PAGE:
Dolniya half-sister can light up Chantilly maiden on Thursday
His three-year-old fillies are doing the Aga Khan proud
On Sunday, the Aga Khan's Karishma - by Exceed And Excel out of Listed winner Karasiyra - fought out a close finish to win the mile maiden for unraced three-year-old fillies at Chantilly.
The Aga Khan will be hoping for a repeat success on Thursday as Dolianova is declared for the 1m2f Prix de Croissy maiden - again for fillies aged three - at the same course (1.20pm BST).
The Aga Khan Studs homebred has a lot to live up to on pedigree as she is a half-sister to Dubai Sheema Classic heroine Dolniya, out of a half-sister to French Classic winners Daylami and Dalakhani.
Alain de Royer-Dupre and Christophe Soumillon team up with Dolianova, who is the only debutant in the nine-runner field. The potential Classic contender holds entries in both the Prix de Diane and Prix Saint-Alary.
De Royer-Dupre also trained Dolniya, who at three won the Group 2 Prix de Malleret at Saint-Cloud. She also finished third in the Prix Vermeille, a key fillies' trial for the Arc in which she was fifth behind Treve.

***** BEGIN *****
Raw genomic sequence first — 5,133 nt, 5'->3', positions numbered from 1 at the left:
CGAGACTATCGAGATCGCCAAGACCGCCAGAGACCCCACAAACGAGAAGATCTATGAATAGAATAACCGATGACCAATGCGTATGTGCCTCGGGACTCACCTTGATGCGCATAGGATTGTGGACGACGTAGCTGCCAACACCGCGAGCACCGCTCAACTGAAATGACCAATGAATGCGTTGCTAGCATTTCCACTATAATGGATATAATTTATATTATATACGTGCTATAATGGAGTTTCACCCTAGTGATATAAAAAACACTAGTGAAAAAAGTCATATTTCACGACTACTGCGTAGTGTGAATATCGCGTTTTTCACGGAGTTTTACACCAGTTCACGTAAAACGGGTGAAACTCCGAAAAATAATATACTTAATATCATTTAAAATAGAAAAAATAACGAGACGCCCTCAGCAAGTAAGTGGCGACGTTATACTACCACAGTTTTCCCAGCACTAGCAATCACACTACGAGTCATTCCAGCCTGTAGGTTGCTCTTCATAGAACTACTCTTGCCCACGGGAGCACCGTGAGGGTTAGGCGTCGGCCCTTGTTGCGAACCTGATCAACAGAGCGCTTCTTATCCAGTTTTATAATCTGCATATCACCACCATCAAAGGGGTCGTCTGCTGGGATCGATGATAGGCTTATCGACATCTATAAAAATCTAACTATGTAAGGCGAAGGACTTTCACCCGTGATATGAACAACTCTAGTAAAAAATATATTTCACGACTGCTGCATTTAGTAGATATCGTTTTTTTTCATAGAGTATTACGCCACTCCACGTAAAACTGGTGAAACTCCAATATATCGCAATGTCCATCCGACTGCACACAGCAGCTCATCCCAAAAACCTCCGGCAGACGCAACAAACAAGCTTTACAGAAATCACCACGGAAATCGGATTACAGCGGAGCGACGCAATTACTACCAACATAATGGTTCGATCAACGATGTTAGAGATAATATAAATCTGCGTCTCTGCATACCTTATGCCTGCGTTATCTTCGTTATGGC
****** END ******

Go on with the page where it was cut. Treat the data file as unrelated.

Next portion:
Dolniya's best performances were at four, when she saw off Flintshire to land the Dubai Sheema Classic, and placed in both the Coronation Cup at Epsom and in the Grand Prix de Saint-Cloud. Her last start was when she was 13th in Golden Horn's Arc, after which she was retired.
Among Dolianova's well-bred opponents with racecourse exprience are the Andre Fabre-trained pair of Pachinko, a half-sister to Mexican Gold who was third in Ervedya's Poule d'Essai des Pouliches, and Baltic Duchess, a closely related half-sister to Prix Vermeille winner Baltic Baroness.
Rock Of Gibraltar may be best known as a source of top-class male horses such as Mount Nelson, Prince Gibraltar and Society Rock, but he has also been responsible for Irish 1,000 Guineas winner Samitar, and German 1,000 Guineas scorer Ajaxana.
The 18-year-old son of Danehill, who began his stud career at Coolmore Stud at a fee of €65,000 in 2004, now stands at a career-low fee of €9,000.